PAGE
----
I chose a Balmain Paris advertisement picturing five women all dressed head to toe in black garments. While these garments are sexualized through low cuts, transparent fabric and high heels, the photograph takes on a more masculine feeling. Their expressions are filled with hard stares, pouting and open mouths which are not the soft and kind faces that a woman is stereotypically expressing. Crushed red solo cups, popcorn and trash are scattered in the foreground, the women are gathered around a television playing video games. While women do partake in eating popcorn and playing video games, it is seen as more stereotypically male to have trash on the floor and friends surrounding a television. The model’s posture as well can be seen as more masculine. Instead of the stereotypical “lady like” posture of crossing their legs and sitting up straight. These models have their legs spread open and have a slouched posture, which is a posture typically performed as a man. Even though the garments themselves are more feminine, everything else about the women and the photograph are stereotypically masculine. In the book Fashion and Cultural Studies, Susan Kaiser states,“Gender is actually not just who we are; it is what we do or perform as we participate in an embodied way of cultural discourses.(2)” I think this idea of performing as a certain gender regardless of one’s sex works in a similar way in relationship between the actual garments and the gender the person is performing as. Clothing is not the driving force that defines a person’s gender, instead it is how one performs and acts that truly defines them. This advertisement is a good representation of that because these women in the photograph are dressed in feminine garments but are performing stereotypical masculine.


  1. Sorrenti, Mario, Balmain’s Spring Summer, 2015
  2. Susan Kaiser, Fashion and Cultural Studies, 123

Fashion Studies: Post 1 Aphorisms

Choose any two of Christopher Breward’s aphorisms from his foreword to Fashion StudiesPreview the documentView in a new window, which you read in Week 1. Explain what each of the two aphorisms means (in your own words) and explain why you agree or disagree with them.

“Fashion is intensely personal in the same way that poetry is intensely personal. It is a medium through which personal stories can be told, memories re-lived and futures foretold.”

This aphorism is saying that people use fashion to express themselves individually by telling their personal stories through clothes. I agree that fashion is very intimate. People wear certain things in order to express themselves/ personalities. People may also dress a certain way because of something they experienced in their past for example if a loved one passed away, one may wear their loved one’s jewelry. What we wear can express the person we want others to see us as. Fashion has a very intimate relationship with ones body. Each body is unique and thus garments interact with the body in different ways depending on size, color, texture etc. Even if two people are wearing the exact same outfit they will both appear as individuals because of their individual relationship with the outfit.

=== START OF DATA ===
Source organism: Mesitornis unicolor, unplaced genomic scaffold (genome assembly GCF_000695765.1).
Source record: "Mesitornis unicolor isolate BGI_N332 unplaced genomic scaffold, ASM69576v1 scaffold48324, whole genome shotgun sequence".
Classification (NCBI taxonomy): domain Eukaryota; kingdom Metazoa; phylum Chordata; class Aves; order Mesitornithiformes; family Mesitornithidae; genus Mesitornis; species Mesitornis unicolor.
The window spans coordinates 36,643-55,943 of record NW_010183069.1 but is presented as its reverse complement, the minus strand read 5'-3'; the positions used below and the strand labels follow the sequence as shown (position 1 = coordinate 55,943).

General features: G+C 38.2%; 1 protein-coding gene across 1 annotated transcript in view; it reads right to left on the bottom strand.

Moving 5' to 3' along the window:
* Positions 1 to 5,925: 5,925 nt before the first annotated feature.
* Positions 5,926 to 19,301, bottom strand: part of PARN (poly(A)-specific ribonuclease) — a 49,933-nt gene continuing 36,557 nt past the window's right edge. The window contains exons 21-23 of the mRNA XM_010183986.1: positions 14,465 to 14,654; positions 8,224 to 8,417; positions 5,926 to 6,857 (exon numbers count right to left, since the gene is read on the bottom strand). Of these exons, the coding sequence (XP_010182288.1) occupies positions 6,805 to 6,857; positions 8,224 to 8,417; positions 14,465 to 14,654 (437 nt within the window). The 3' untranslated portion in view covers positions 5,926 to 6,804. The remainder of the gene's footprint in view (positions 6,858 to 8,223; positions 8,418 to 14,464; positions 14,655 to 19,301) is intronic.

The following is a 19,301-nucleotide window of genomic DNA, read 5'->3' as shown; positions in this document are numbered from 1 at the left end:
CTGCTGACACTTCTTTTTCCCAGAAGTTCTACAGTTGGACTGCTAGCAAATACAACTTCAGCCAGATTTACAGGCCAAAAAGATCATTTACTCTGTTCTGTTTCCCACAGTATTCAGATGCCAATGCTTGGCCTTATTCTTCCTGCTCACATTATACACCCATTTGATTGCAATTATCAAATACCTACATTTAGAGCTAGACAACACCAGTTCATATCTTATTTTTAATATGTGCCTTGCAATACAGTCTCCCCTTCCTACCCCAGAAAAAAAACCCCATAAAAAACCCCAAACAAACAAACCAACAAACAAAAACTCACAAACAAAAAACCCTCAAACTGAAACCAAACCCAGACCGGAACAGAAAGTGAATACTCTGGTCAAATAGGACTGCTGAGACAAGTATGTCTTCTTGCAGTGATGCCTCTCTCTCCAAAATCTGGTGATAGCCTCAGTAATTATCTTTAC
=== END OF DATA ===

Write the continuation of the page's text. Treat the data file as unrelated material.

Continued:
“Fashion is gossip. Never underestimate the power of gossip. Semiologists are driven into ecstasies of supposition by its whispers.”

This aphorism explains the huge influence of media and gossip on fashion. Especially because we are living in the age of technology, social media plays a large in our lives.  The use of social media to engage with consumers has created an even closer relationship between the brand and its “followers.” We are surrounded by the influence of media which is curated similar to advertisements promoting not only what we wear but how we act and carry ourselves. Celebrities use social media as a platform to influence us, encouraging us to purchase and wear certain styles. They work with brands to even further promote a certain aesthetic. Even outside of the world of fashion, online platforms dictate the information that we are exposed to. Influencing our way of thinking and acting. As the aphorism states,”never underestimate the power of gossip.”